Unsigned Integers of 8 bits. A uint8 data type contains all whole numbers from 0 to 255. As with all unsigned numbers, the values must be non-negative. Uint8's are mostly used in graphics (colors are always non-negative).
uints are a type of integer. The u-int-8 stands for:
Which means: All values are positive (no negative "sign" allowed).
Which means: All values are whole numbers, 0,1,2,3...
Only 8 bits of information:
Which means: the max value is 255 and the min value is 0.
Consider the variables a and b to be of type integer (NOT double).
Thus, what is:
The answer is that in integer math, we "Truncate" the remaining float, thus 3/2 is 1. NOT 1.5 but ONE. Everything after the integer part of the number is discarded.
What if we take an integer and divide it by a floating point number?
The answer is that the entire expression is evaluated as if the 5 was a floating point number as well.
uint8 variables use the integer math rules!
Overflow is defined as having "too much information" to store in the given size of bucket.
As uint8's can only support numbers from 0 to 255, we have a problem. This problem is called overflow. Consider the following unit8 addition:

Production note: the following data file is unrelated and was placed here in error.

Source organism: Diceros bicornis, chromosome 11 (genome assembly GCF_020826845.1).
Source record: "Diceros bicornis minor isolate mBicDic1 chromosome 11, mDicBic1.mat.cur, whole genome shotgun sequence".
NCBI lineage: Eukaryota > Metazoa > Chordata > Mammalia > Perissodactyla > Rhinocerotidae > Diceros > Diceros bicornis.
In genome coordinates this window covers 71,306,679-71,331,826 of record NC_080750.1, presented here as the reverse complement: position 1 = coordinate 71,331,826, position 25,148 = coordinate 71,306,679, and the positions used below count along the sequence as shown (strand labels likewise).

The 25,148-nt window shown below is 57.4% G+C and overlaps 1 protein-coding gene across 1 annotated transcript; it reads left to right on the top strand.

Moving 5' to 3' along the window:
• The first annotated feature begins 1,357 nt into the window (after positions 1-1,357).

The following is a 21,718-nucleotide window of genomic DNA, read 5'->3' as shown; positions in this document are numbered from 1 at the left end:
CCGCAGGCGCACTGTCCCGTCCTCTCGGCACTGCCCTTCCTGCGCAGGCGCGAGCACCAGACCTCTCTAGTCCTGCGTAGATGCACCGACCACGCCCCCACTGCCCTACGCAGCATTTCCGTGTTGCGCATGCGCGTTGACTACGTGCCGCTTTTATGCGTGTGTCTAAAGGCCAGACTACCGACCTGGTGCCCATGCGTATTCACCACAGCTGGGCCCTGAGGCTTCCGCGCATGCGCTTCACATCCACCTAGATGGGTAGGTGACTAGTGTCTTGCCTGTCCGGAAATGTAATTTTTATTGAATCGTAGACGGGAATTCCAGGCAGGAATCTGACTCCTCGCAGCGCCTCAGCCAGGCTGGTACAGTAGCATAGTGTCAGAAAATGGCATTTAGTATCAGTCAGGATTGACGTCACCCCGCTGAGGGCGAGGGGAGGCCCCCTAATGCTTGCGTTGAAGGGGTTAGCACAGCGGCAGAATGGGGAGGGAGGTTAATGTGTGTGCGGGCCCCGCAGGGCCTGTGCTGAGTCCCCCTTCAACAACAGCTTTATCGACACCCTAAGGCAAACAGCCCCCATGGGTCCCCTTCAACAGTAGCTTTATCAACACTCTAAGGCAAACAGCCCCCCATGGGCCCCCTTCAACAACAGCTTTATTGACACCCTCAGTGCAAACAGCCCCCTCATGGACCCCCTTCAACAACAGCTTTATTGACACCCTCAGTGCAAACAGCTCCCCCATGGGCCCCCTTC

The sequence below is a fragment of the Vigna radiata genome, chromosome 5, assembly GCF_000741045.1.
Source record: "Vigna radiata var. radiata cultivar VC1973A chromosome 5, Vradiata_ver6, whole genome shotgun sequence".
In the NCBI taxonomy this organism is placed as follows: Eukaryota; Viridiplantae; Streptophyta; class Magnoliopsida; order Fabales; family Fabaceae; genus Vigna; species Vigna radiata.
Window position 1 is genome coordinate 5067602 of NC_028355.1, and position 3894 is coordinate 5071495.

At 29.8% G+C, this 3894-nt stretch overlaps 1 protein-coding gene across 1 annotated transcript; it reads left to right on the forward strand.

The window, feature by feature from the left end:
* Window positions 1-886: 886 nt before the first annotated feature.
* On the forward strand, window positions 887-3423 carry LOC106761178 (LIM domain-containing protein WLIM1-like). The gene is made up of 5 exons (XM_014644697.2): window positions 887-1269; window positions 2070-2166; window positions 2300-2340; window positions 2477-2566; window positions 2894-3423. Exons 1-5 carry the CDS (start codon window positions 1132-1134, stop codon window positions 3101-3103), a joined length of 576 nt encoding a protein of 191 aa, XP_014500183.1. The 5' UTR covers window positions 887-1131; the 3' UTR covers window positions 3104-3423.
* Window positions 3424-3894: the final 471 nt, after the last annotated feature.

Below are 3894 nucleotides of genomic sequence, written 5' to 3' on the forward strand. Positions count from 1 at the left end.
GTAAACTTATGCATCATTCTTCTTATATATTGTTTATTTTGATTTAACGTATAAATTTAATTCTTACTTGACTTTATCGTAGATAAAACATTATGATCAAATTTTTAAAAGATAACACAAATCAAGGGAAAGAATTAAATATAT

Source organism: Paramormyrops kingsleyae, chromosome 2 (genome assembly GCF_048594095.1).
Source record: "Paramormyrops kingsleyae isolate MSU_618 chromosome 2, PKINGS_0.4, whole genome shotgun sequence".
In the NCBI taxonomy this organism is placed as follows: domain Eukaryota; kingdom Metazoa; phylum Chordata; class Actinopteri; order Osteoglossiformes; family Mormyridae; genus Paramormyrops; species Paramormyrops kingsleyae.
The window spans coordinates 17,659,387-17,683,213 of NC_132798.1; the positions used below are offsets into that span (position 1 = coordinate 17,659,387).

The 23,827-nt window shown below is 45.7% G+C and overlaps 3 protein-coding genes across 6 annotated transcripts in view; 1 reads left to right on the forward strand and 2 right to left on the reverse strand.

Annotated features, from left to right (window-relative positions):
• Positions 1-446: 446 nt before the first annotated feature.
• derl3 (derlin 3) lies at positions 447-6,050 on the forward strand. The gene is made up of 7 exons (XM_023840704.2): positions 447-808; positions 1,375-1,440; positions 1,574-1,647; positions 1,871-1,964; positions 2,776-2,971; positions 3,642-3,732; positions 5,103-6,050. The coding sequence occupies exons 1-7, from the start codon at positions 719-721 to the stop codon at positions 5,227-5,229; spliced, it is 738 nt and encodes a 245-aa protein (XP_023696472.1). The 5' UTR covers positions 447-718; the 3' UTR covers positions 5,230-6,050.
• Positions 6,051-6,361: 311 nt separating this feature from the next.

100 + 100
The answer is 200.... thats easy. Now consider:
200 + 200
The answer is .... 255... hmmm.... The reason for this is because we have reached the MAX value possible for our 8 bits and cannot represent anything larger.
Say we have three unit8 variables (a,b,c) and we want to average them. What happens if we do:
a = 100; b = 100; c = 100; average = (a + b + c) / 3;
The average value will be 85 (255/3) not 100. This can cause some major problems when programmers are unaware.
How would we go about calculating the actual average? Three strategies present themselves:
Modify the mathematical expression, such that it never creates overflow:
answer = (a/3) + (b/3) + (c/3)
Again, this causes problems, because we are dealing with integer division, and thus a/3 == 33 and b/3 == 33 and c/3 == 33, leaving the answer at 99 (better, but still not what we want)
Convert a,b, and c into doubles, do the average, then convert them back. We can accomplish this by "Casting"
To cast a variable from one type to another, we use the name of the type we want as a function!
average = (double(a) + double(b) + double(c)) / 3;
Notice, the following code is STILL wrong:
average = double(a + b + c) / 3;
Use the Matlab builtin function: mean. This function converts the values (to floats) for us!
Note: before a programmer relys on a Matlab function to accurately do the needed work, the programmer should test it!